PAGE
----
FLAGSTAFF, Ariz. - The balmy weather, art crowd and holiday excitement over the July 4 weekend only served to heighten the festive atmosphere at the 77th Annual Hopi Festival at Museum of Northern Arizona.
Ticket sales showed that there was a 12 percent increase in visitors to the Hopi Show this year, but you could tell that just by the shoulder-to-shoulder crowd at the Friday night reception.
For the price of admission, there was so much to take in, learn from and experience that it was almost impossible to choose which activity to go to first. This year, over 75 Hopi artists, demonstrators, performers, music and dance groups and cultural speakers were able to share their art form and cultural heritage with visitors.
Director Dr. Robert Bruenig commented, "The Hopi Festival of Arts and Culture represents a 77 year partnership between the Hopi people and the Museum of Northern Arizona. What I am proudest of is that this event is not about just the buying and selling of art, but the communication to the non-Hopi world about Hopi values, language, and the concepts behind the art. What this show does is show the world the artistic and philosophical genius of the Hopi people. It is one of the most important annual public events in northern Arizona, drawing people from all over the region to share in the beauty of Hopi cultural expression."
This year's Hopi Festival was dedicated to artist, poet and philosopher, Michael "Lomawywesa" Kabotie who died last October 2009. Kabotie is also the subject of a special exhibit on display at MNA titled, "Walking in Harmony."
Ed Kabotie who is an acoustic guitarist and Native flute player gave a special presentation titled "Journey of a Sacred Clown," a special tribute to his late father.
The younger Kabotie was also the recent winning recipient of the "Voters Choice Award" through Hopi radio station KUYI based on the Hopi reservation receiving that award through on-line popular voting.
Contemporary clothing designer Wendell Sakiestewa, also one of Kaboties' sons, featured his contemporary designs, which incorporated both ancient and contemporary Hopi design motifs in his clothing products.
Also featured on Sunday afternoon was teen actor and WenSaks model, Kiowa Gordon, of Caucasian and Hualapai tribal descent. Gordon, born in Peach Springs but raised in Cave Creek is currently featured in the latest movie hit "Eclipse" of the Twighlight book series. Gordon signed autographs and spoke with his fans. Sakiestewa's new line will feature Gordon in his ads.
There were music presentations by Sidney Poolheco and EJ Setalla, dance performances by Nuvatukya'ovi Sinom dance troupe, pottery demonstrationby Dorothy and Emerson Ami, the Three Mesas Puppet Show with director Leslie Robledo, Footprints of the Ancestors Artists and Mentors, glass blowing demonstration by Ramson and Jessica Lomatewama and piki bread.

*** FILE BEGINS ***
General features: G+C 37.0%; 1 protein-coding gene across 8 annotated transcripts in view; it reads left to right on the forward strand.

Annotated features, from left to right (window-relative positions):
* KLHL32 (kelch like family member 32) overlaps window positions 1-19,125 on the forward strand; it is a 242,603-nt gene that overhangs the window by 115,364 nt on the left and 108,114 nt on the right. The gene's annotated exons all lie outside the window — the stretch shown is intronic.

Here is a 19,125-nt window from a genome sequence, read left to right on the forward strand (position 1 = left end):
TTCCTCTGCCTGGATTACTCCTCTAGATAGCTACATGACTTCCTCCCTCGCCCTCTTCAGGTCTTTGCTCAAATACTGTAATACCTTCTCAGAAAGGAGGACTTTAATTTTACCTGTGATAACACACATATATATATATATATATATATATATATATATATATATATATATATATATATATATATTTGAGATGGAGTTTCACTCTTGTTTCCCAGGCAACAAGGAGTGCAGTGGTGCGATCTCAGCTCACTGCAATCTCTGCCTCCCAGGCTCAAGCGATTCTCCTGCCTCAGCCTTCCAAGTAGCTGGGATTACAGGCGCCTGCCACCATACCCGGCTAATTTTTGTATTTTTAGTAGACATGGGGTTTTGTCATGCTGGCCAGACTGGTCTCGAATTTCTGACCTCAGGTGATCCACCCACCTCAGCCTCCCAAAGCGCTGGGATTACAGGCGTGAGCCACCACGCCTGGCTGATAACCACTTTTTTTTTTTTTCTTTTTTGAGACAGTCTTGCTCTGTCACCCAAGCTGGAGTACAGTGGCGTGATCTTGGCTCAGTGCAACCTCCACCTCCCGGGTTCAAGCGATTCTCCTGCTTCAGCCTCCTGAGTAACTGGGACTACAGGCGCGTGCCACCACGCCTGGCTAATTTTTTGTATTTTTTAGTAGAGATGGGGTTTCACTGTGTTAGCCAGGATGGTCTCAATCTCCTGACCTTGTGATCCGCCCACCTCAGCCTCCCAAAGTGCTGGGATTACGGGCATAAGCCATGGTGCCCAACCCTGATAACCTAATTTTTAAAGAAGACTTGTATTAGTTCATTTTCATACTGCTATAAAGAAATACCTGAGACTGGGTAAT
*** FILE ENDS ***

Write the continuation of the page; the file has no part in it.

The Best of Show award was given to Velma Wadsworth for her "poota" basket titled "Turtle with Corn and Rainclouds." Wadsworth is considered a master basket maker from the village of Shungopavy and her entry this year was a testament to her skill and command of her art form.
Several of most prestigious art awards this year, were given to Hopi women, including the Director's Award to Wilmetta Kayquoptewa for her "ceremonial Cape Plaque." Kayquoptewa is also considered a master basket weaver from the Village of Hotevilla.
Kayquoptewa has lived on the Hopi mesas her whole life and learned her art form from the women in her family from start to finish.
Former Best of Show winner Dorleen Gashweseoma Lalo took home the MNA Spirit Award this year, for her peach basket. Lalo is an innovative contemporary basket maker who created a high fashion item purse from traditional basket materials, showing her innovation and humor working in a traditional Hopi art form to take home several ribbons only three years ago.
The MNA Memorial Award in memory of Michael Kabotie was awarded to Lance Dawavendewa for a self-portrait.
First Place awards were presented to Donnieva Lomatska for her Turtle and Maiden Blanket plaque and Janice Pavenyouma for her Hopi sifter basket.
Cultural Arts First Place was awarded to Alicia Monrov for her coiled Kachina.
Fine Art First Place went to Jason Yaiva for his painting "Night Garden."
Jewelry First Place award was taken home by Ramon Dalangyawma for his bracelet with hand motif.
Katsina Dolls traditional type, First Place was won by Tayron Polequaptewa for his "Ogre Lady with Clown."
Kachina Dolls contemporary type, First Place went to Princeton Colleteta for "Mudhead Katsina with Hu' Katsina."
Alice Dashee was awarded First Place in the Pottery category for her vase with bird design.
Textiles in traditional weaving First Place went to Lloyd Harvey and Textiles/Other was won by Bonnie Chapella Nampeyo for her submittal of "Windows from the Past" Quilt.
Sculpture category First Place was won by Tim Cordero with his piece tiled, "Beginning of Time."